Used Bike Review: Aprilia RSV Mille R (1999 – 2003)
Aprilia RSV Mille R Review
Two stroke handling with V-Twin power…
Today was a good day…the day I finally got the opportunity to be hands on with one of my all time favourite bikes, it’s a 2002 Aprilia RSV Mille R. It’s funny to call it a favourite bike as this was actually my first time riding this specific shape RSV, but I’ve been lucky enough to have had a fair few two stroke Aprilia race bikes in my time and some of my best biking memories have been on those bikes, obviously those old Aprilia RS machines share the shame shape as this…so this bike has always felt very familiar to me.
So, a little history about the bike. When Aprilia first announced in the late 90’s that they were to produce a fully fledged superbike, it caught the worlds attention. After winning multiple championships in the 125 and 250cc classes and introducing the world to riders such as Max Biaggi and Valentino Rossi, there was no doubt that Aprilia knew what they were doing when it came to racing. The big question was, what could they do with their first attempt at making a superbike?
In 1999 the RSV broke cover and instantly became competition for Ducati. In 2001 the RSV was revised with over 200 minor tweaks and improvements from the original bike. The bike was further tweaked again in 2003. The RSV was offered in three variants, the base model RSV Mille, The RSV Mille R like I rode for this review, this features full Ohlins, Aluminium forged wheels, it’s single seat only and is dressed with lots of carbon fibre. The final variant is the RSV SP which was the ultimate spec RSV, it features things like an adjustable frame, full ohlins, carbon fairings and an alloy tank…it also came with a £23,000 price tag which was a phenomenal amount of money for a bike 20 years ago.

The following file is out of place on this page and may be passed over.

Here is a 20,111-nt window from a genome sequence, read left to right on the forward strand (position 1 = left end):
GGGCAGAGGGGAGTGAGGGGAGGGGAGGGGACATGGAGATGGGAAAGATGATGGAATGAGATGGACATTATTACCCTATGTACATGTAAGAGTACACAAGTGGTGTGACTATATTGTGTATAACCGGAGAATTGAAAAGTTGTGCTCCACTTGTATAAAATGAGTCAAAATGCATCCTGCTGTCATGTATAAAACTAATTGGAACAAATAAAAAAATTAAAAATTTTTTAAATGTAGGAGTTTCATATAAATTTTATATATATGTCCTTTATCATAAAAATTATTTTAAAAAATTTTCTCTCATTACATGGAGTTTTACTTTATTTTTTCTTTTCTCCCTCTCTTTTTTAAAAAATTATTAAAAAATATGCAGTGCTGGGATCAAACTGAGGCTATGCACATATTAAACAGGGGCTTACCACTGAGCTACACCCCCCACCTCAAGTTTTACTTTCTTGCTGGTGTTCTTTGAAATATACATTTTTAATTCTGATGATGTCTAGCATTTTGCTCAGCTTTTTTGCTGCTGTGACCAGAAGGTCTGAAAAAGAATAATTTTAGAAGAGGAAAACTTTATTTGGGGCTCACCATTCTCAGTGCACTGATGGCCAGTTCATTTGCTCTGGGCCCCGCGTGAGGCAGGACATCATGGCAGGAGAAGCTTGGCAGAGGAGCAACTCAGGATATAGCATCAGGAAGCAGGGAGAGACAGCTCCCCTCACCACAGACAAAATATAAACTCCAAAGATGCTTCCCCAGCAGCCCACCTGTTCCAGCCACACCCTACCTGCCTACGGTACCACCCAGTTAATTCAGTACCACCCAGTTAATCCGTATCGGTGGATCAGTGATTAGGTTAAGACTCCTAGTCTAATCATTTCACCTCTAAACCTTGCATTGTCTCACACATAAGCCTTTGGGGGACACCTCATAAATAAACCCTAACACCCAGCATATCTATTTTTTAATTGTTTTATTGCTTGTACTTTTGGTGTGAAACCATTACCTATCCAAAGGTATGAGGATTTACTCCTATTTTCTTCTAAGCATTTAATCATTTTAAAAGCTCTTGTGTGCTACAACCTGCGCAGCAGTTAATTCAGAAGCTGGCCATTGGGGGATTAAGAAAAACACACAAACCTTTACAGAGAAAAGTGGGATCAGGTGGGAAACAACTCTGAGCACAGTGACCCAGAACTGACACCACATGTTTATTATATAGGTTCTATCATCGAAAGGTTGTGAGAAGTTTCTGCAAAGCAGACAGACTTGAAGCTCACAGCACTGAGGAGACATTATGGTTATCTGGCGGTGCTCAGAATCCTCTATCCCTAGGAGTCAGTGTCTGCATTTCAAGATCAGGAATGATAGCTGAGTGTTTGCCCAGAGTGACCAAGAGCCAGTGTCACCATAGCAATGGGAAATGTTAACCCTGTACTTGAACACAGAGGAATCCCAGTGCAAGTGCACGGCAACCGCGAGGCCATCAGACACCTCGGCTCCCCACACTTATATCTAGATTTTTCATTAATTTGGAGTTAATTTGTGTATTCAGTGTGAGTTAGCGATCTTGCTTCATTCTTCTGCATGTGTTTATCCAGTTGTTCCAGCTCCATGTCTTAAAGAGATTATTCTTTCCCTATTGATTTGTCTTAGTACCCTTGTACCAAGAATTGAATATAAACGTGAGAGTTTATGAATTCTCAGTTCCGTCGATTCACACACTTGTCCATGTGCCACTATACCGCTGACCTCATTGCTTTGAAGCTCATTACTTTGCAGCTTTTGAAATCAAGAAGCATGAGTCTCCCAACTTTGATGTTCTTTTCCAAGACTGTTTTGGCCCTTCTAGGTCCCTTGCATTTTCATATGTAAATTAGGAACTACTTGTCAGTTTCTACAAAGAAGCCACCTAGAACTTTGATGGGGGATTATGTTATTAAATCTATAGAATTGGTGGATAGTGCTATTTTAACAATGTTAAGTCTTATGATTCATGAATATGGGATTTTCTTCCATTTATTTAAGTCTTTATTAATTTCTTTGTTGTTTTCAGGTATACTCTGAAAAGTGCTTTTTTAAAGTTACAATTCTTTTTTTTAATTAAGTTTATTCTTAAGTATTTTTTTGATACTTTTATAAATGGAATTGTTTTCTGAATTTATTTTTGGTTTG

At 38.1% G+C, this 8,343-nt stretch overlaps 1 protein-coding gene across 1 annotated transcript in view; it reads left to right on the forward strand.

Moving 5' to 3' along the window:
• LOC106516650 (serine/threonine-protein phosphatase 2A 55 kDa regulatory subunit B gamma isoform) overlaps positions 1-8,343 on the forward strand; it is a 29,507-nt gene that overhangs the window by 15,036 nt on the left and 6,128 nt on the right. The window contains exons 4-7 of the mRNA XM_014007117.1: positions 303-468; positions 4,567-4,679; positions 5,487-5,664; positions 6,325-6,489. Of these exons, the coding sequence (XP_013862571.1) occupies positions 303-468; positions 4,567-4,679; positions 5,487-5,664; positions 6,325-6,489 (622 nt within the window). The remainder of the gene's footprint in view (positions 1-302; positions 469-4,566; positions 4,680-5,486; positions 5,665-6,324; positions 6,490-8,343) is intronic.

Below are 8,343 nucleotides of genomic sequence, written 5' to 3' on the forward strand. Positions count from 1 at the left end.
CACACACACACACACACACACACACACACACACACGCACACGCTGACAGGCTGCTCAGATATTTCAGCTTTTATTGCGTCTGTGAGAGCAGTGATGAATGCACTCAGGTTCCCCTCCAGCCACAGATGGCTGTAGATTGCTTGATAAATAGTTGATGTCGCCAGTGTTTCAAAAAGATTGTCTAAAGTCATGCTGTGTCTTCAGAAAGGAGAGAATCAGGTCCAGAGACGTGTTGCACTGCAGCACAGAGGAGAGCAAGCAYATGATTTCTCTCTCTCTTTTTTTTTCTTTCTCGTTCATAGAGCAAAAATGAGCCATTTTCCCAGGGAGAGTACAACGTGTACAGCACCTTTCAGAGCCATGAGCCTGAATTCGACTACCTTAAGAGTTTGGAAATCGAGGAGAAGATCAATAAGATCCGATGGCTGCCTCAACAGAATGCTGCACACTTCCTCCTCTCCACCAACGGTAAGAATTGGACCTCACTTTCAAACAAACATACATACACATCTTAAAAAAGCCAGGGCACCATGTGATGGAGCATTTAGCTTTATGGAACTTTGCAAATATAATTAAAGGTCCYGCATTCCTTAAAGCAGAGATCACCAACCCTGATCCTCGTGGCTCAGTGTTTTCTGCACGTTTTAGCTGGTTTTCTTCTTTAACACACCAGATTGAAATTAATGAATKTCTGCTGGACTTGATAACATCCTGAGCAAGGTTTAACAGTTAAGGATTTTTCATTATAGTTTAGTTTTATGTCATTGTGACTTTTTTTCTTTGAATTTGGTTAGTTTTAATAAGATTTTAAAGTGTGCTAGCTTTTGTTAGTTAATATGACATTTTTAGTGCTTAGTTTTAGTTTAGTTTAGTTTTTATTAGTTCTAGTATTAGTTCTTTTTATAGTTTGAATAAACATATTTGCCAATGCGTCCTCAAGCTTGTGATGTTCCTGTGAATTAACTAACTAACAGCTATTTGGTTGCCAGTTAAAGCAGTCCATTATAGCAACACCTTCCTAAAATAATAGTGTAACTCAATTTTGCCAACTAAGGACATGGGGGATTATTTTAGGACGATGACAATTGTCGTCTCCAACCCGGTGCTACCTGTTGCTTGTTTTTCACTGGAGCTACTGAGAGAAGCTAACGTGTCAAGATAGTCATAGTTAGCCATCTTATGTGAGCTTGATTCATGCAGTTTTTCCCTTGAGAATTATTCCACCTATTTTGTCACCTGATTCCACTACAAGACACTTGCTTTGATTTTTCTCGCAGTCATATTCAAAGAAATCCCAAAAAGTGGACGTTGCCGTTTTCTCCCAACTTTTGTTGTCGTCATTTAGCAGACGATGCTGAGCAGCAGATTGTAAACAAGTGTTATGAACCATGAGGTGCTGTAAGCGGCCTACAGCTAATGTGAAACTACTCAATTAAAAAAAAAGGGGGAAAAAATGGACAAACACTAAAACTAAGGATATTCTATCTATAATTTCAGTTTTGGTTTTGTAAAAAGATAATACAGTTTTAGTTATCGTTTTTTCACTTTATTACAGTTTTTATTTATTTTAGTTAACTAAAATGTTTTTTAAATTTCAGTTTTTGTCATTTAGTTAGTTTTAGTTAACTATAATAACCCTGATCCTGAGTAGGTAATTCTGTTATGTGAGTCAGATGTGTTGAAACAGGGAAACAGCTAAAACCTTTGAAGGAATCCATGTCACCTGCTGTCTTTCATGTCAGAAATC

RSV Mille R or RSVR?
Now I do sometimes see some confusion between the Mille R like is featured in the review and the Aprilia RSVR or RSV100R that I reviewed last year. So, from 1998 to 2003, the RSV was the base model and the RSV-R signified the higher spec version, like we have here. From 2004 onwards the RSVR became the base model, with the RSVR Factory being the better specced bike.
At the heart of the bike is the 998cc 60 degree V-Twin engine which was developed and manufactured by Rotax and produces just shy of 130 BHP, which is not crazy by todays standard but 20 years ago this was seriously impressive. Outsourcing the engine allowed Aprilia to concentrate on what they do best, which was creating a winning chassis. Many reviewers at the time commented that the RSV handled like a much smaller machine. For suspension, we have full Ohlins front and rear which are all fully adjustable as you would expect. For slowing you down, the R model is equipped with dual 320mm discs up front with 4 piston calipers from Brembo.
Now, the more observant of you will notice that this isn’t a standard RSV Mille R. Aprilia produced 300 limited edition Noriyuki Haga replicas which featured various goodies, most noticeably the replica bodywork, a full Akraprovic titanium exhaust and a different injection unit that was mapped for the Akra system. Sadly, this isn’t one of those limited edition bikes but it does sport the Haga bodywork and the single Akra can…being that those 300 bikes are super elusive today, tso you’ll need to be pretty fortunate to get the opportunity to buy one and it will likely be for a fair amount more money than a standard RSVR…so for most of us, this is the next best thing
On the road: